The other day, I read an interesting article about GPT-4’s lack of proper “understanding” by a grizzled evolutionary theorist aimed at dummies like me. The author said that the “thing” (his word) is (still) clueless, because its answers are not based in experience and models of the world. It’s just “finding correlations across words” that sound meaningful to us.
This gave me an instant flashback to my PhD days of yore, when I was forced to take yet another course in philosophy. Because it seemed social-science adjacent, and because I had already suffered through two or three heavy doses of Parsons as an undergrad, I went for the Luhmann option. Even (or especially as) a native speaker of German, this was nothing that I would recommend. In fact, I would not wish this upon my worst enemy.
I vividly remember one seminar when the philosophy professor (a lovely, if somewhat unworldly man) picked out the phrase “male bias” from the chapter we were trying to make sense of, mistook it for Latin, and tried to connect it to the work of Meister Eckhart, the medieval mystic, theologian, and, yes, mystic. Incidentally, I got a term paper out of this course that I later managed to get published as my only ever theory paper in a pretty obscure journal that subsequently tanked.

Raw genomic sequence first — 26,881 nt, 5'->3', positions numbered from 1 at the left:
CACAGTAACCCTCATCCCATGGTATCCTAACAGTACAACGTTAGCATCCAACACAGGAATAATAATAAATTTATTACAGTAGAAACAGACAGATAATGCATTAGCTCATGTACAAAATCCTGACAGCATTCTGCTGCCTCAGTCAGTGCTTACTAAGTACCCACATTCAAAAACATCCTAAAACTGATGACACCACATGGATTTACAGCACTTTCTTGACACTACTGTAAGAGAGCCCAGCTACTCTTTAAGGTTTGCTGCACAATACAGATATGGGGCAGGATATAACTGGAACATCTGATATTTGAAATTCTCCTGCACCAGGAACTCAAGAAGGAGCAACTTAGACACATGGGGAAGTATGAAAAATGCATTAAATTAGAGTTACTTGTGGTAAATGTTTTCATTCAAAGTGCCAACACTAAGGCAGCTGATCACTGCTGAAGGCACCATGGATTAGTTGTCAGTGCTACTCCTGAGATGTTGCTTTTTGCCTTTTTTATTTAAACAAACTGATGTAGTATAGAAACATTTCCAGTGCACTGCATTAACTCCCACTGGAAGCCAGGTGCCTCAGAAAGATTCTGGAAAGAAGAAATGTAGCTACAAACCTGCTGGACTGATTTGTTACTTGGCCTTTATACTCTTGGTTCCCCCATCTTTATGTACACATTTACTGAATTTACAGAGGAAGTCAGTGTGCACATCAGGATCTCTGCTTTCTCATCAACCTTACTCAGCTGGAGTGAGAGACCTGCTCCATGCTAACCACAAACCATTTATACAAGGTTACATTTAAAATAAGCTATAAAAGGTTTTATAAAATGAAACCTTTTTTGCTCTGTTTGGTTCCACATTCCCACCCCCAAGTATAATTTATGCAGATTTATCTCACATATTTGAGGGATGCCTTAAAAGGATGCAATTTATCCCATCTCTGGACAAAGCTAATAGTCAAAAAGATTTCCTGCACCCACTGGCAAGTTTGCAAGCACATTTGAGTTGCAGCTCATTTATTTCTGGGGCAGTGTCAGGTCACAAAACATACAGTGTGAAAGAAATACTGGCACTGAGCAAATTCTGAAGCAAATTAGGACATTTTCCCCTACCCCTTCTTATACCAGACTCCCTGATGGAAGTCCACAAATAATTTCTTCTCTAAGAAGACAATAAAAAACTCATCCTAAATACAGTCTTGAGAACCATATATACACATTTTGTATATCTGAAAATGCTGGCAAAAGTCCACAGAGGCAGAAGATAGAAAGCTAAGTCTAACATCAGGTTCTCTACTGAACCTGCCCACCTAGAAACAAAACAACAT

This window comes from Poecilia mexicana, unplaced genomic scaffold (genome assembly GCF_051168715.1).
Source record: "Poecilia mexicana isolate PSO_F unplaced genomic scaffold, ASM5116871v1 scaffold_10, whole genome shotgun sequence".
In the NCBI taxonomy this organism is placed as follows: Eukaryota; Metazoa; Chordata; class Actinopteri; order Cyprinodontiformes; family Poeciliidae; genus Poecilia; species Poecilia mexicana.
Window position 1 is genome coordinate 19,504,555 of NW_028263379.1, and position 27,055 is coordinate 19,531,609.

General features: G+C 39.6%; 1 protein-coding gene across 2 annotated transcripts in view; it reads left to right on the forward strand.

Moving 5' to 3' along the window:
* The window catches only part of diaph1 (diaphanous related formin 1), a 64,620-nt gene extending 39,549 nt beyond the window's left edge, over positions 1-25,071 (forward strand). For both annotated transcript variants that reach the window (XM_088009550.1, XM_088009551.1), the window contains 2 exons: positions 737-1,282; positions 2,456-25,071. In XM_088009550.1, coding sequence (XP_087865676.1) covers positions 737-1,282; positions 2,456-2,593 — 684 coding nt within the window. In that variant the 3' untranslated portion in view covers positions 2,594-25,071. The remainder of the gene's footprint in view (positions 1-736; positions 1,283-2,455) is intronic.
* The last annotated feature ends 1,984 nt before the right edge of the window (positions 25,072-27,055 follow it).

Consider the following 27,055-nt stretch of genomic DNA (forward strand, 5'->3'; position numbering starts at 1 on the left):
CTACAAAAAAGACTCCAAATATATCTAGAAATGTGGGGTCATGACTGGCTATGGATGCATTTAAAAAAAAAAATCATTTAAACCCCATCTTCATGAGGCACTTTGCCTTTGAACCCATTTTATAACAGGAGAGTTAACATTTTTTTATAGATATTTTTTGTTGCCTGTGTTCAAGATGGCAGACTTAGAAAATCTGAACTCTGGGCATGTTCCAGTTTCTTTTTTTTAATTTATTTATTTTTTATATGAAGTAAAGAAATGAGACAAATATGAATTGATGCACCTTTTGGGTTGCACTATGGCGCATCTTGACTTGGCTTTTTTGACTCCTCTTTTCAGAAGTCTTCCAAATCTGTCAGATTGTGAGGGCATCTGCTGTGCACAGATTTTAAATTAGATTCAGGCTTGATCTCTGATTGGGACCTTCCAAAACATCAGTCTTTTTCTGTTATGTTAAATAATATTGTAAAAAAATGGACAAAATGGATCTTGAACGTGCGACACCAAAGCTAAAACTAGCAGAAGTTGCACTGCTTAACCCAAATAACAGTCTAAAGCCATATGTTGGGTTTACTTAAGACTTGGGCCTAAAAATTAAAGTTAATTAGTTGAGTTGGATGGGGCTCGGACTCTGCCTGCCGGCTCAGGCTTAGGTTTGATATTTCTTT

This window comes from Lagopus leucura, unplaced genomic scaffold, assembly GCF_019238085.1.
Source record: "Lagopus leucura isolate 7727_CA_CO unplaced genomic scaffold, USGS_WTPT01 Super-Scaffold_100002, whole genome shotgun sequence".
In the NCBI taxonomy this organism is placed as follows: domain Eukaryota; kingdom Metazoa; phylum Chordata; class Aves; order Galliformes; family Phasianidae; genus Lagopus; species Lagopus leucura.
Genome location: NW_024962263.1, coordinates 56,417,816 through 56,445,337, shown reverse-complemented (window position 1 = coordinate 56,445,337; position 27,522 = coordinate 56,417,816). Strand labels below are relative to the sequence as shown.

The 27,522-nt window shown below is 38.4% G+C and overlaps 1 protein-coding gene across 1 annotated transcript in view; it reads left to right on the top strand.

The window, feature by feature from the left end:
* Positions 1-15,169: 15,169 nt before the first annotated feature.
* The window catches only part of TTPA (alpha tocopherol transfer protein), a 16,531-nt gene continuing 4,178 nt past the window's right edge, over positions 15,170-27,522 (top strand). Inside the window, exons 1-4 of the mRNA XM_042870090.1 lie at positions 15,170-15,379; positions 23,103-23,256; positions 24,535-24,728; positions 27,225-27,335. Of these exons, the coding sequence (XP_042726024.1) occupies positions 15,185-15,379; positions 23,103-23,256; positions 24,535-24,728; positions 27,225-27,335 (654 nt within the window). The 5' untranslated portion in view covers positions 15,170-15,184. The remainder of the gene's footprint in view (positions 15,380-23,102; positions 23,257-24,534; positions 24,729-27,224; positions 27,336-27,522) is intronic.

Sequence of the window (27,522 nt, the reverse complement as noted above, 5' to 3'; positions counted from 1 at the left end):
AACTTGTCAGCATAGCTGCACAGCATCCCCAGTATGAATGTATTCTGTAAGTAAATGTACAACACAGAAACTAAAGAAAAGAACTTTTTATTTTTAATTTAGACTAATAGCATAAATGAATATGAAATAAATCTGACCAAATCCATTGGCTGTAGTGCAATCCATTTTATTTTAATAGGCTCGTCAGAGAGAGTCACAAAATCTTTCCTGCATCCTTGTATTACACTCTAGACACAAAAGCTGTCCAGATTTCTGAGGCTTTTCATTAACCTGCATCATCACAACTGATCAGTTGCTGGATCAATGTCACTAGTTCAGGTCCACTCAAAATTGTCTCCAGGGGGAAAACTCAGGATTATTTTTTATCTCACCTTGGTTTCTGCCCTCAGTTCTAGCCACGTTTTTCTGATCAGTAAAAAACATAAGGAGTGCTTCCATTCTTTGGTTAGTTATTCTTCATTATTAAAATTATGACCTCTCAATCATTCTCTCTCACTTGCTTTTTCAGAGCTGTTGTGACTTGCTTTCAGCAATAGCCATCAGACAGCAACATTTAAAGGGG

This, via “correlation” brings me back to Luhmann, ChatGPT, and the hordes of young men that have aged before their time, earnestly stroking their beards whilst extolling the alleged virtues of his Zettelkasten method and the endless iterations and permutations of important sounding stuff the master produced using it. Just like ChatGPT.
And so I had to ask the thing what Luhmann’s last words to his creation might have been:
In the complexity of modern societies, a network of communication unfolds that creates unpredictable interdependencies and is always looking for new forms of order.ChatGPT channeling Luhmann